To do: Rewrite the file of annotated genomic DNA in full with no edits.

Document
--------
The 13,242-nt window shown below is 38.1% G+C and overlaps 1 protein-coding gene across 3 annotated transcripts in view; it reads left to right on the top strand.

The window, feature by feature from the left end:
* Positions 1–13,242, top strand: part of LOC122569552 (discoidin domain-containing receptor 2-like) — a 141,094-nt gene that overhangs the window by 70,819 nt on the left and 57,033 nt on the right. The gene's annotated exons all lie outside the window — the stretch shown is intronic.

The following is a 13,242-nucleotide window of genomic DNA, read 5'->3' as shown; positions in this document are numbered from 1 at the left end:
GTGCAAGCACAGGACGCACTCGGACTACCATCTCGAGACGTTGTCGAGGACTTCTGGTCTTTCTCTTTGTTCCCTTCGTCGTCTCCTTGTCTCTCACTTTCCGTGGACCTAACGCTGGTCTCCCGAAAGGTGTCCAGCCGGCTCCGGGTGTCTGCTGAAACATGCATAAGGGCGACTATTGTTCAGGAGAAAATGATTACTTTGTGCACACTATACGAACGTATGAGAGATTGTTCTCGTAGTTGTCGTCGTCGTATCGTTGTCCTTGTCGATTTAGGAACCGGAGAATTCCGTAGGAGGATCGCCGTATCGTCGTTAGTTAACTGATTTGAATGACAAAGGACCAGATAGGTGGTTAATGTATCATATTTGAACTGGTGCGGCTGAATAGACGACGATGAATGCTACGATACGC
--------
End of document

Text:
The 13,242-nt window shown below is 38.1% G+C and overlaps 1 protein-coding gene across 3 annotated transcripts in view; it reads left to right on the top strand.

The window, feature by feature from the left end:
* Positions 1–13,242, top strand: part of LOC122569552 (discoidin domain-containing receptor 2-like) — a 141,094-nt gene that overhangs the window by 70,819 nt on the left and 57,033 nt on the right. The gene's annotated exons all lie outside the window — the stretch shown is intronic.

The following is a 13,242-nucleotide window of genomic DNA, read 5'->3' as shown; positions in this document are numbered from 1 at the left end:
GTGCAAGCACAGGACGCACTCGGACTACCATCTCGAGACGTTGTCGAGGACTTCTGGTCTTTCTCTTTGTTCCCTTCGTCGTCTCCTTGTCTCTCACTTTCCGTGGACCTAACGCTGGTCTCCCGAAAGGTGTCCAGCCGGCTCCGGGTGTCTGCTGAAACATGCATAAGGGCGACTATTGTTCAGGAGAAAATGATTACTTTGTGCACACTATACGAACGTATGAGAGATTGTTCTCGTAGTTGTCGTCGTCGTATCGTTGTCCTTGTCGATTTAGGAACCGGAGAATTCCGTAGGAGGATCGCCGTATCGTCGTTAGTTAACTGATTTGAATGACAAAGGACCAGATAGGTGGTTAATGTATCATATTTGAACTGGTGCGGCTGAATAGACGACGATGAATGCTACGATACGC